The long-delayed saga of the North Berkeley Sprint cellphone facility comes to a definite close at tonight’s (Tuesday, Feb. 17) regular 7 p.m. city council meeting—that is, unless the council rules against Sprint and the cellphone company sues the city. In addition, the city council will take on several long-range zoning and development issues tonight.
Meanwhile, on Thursday night, Feb. 19, the public will get its chance to comment on the proposed 18-mile Berkeley-to-San Leandro rapid-bus line when the Transportation Commission holds a 7 p.m. public hearing on the issue at the North Berkeley Senior Center on Martin Luther King Jr. Way and Hearst Avenue. AC Transit has proposed an ambitious plan to carve out bus-only lanes in the middle of several blocks along Telegraph and Shattuck avenues, including the UC and downtown Berkeley areas, to accommodate rapid buses and light-rail-like bus stops.
And on Monday night, Feb. 23, the Parks and Recreation Commission will hear public comment on a revised city recreation fee schedule. The public hearing will be held at 7:15 p.m., also at the North Berkeley Senior Center.
On the cellphone issue before the city council, Sprint first requested back in 2002 a city permit to build a three-rooftop-antennae and accompanying basement-equipment facility in a mixed-commercial use building at 1600 Shattuck Ave. on the corner of Cedar Street in order to eliminate what the company calls “dead spots” in its North Berkeley cellular coverage. The Zoning Adjustments Board (ZAB) approved the permit in early 2003, but it has been held up in the city council since that time by an appeal by neighbors concerned about the possible adverse health effects of radiation from the proposed antennae. Much of the year’s delay since then has come while the council awaited a report from an independent wireless communications expert. Following a public hearing last month on the issue, Sprint officials twice informed a representative of the city attorney’s office that the company would sue if the facility is not approved.
If the city council fails to vote on the matter by tonight’s meeting, ZAB’s approval of the facility automatically goes into effect.
The council gets its first crack tonight at beginning the implementation of the recommendations of the Mayor’s Task Force on Permitting and Development. Mayor Tom Bates set up the 14-member task force a year ago with the mandate to “investigate options for improving and rationalizing the permitting process” in the City of Berkeley. Bates called that process “cumbersome, unclear, lengthy and often unfair to all those involved.” After 18 meetings over an eight month period, the task force last December issued a list of recommended changes to the city’s planning process. Director of Planning and Development Dan Marks has issued a shorter list of the task force recommendations which Marks believes should be worked on this year, ranging from changes in public notification of development projects to more detailed alterations to the city’s design application and review procedures.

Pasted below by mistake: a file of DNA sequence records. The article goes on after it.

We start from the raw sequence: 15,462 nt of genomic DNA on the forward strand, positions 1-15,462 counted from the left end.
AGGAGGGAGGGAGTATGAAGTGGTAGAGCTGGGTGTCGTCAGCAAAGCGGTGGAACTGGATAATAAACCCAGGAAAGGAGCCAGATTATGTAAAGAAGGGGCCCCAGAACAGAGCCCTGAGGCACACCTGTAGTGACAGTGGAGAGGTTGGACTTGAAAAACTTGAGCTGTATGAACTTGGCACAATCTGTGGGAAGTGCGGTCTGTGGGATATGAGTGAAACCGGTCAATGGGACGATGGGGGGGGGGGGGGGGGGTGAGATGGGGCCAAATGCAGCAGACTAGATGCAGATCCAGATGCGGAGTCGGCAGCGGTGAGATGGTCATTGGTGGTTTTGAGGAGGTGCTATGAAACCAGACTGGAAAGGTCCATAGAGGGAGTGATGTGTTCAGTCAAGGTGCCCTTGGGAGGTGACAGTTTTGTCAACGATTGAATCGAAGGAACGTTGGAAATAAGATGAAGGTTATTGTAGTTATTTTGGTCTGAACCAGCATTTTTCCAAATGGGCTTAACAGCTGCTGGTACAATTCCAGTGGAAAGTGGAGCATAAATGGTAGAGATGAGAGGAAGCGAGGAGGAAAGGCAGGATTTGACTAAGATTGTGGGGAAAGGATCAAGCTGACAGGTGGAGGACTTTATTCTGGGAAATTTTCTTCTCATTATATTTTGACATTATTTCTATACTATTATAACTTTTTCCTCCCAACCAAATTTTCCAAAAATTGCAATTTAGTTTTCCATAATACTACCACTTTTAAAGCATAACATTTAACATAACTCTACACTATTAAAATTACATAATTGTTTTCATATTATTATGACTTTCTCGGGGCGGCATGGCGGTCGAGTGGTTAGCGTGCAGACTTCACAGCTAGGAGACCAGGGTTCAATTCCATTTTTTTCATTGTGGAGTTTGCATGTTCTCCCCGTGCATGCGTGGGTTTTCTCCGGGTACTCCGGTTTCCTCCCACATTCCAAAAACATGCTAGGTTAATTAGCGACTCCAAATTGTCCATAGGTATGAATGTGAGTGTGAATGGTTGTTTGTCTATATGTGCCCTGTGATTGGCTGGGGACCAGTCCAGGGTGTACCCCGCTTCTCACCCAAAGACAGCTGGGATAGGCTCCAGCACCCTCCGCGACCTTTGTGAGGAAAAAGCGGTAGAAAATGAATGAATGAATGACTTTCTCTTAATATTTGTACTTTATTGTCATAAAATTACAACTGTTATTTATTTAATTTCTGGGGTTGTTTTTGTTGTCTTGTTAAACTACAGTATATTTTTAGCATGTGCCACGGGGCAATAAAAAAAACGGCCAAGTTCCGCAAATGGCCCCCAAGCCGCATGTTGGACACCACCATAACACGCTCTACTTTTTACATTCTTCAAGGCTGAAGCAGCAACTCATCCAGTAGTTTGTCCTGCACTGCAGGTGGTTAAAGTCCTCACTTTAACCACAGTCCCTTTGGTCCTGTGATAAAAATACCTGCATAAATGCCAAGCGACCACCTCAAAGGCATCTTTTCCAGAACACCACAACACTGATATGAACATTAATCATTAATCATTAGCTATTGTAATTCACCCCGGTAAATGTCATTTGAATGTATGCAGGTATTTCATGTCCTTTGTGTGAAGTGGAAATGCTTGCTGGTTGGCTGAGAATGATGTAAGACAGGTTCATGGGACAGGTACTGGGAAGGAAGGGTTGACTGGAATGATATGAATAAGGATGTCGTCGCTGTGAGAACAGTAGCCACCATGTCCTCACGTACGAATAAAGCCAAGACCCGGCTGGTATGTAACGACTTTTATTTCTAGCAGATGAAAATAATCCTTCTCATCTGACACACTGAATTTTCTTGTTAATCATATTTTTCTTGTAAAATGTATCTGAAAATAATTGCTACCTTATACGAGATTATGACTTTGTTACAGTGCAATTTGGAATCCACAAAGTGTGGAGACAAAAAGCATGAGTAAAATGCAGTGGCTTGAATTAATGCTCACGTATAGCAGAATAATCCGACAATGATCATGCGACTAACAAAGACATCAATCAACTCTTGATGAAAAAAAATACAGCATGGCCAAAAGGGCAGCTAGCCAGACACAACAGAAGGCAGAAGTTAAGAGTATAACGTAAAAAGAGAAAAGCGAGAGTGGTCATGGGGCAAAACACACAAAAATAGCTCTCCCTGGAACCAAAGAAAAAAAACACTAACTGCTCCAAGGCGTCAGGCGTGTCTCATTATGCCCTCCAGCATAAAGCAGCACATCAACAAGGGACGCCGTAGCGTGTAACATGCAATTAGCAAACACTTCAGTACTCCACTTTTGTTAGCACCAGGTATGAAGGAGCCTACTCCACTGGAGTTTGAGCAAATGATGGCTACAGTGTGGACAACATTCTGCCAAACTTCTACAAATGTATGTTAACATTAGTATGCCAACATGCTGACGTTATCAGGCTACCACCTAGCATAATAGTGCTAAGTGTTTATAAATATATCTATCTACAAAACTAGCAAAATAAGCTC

The council will take its first step toward fine-tuning the city’s zoning for the University Avenue area to bring it into compliance with the University Avenue Strategic Plan. While the plan calls for updated setback and height requirements for building in the University Avenue area, developers are still able to apply for permits under the requirements of the existing zoning code. City Attorney Manuela Albuquerque and Planning Director Marks had initially been asked by the city council to prepare a city ordinance to implement a temporary, 45-day halt on all new University Avenue permits while the zoning code was being revised. But last week Albuquerque and Marks recommended holding off on such an “urgency moratorium” because, as stated in Marks’ written report, “while the city can adopt a 45-day moratorium, [under state law] extension of that moratorium beyond 45 days would require findings that are almost impossible to make.” Marks added that because there are no pending “incomplete” development applications, “there is no urgency in adopting a moratorium at this time.”
Also in connection with the University Avenue area, the city council will look at possible revision of the methods by which city staff calculates density while granting new building permits. Such a recalculation can have a significant impact both on which permits are adopted and on the effects on neighborhoods in such areas as traffic and parking by new developments going up.
At its 5 p.m. continuing budget-balancing working session, the council will concentrate on issues of new sources of raising revenue. On the agenda will be a report on the status of “escaped taxes and assessments,” an issue which generated considerable controversy last year when it was discovered that several large, new developments in the city had not been assessed their share of Berkeley taxes. The city council will also hear word on “options for increased revenues from exempt and nonprofit agencies and institutions.” This is an area that may also provoke controversy, as it involves seeking money from both the powerful (and generally tax-exempt) University of California as well as from the city’s many popular, small foundations and nonprofit service organizations.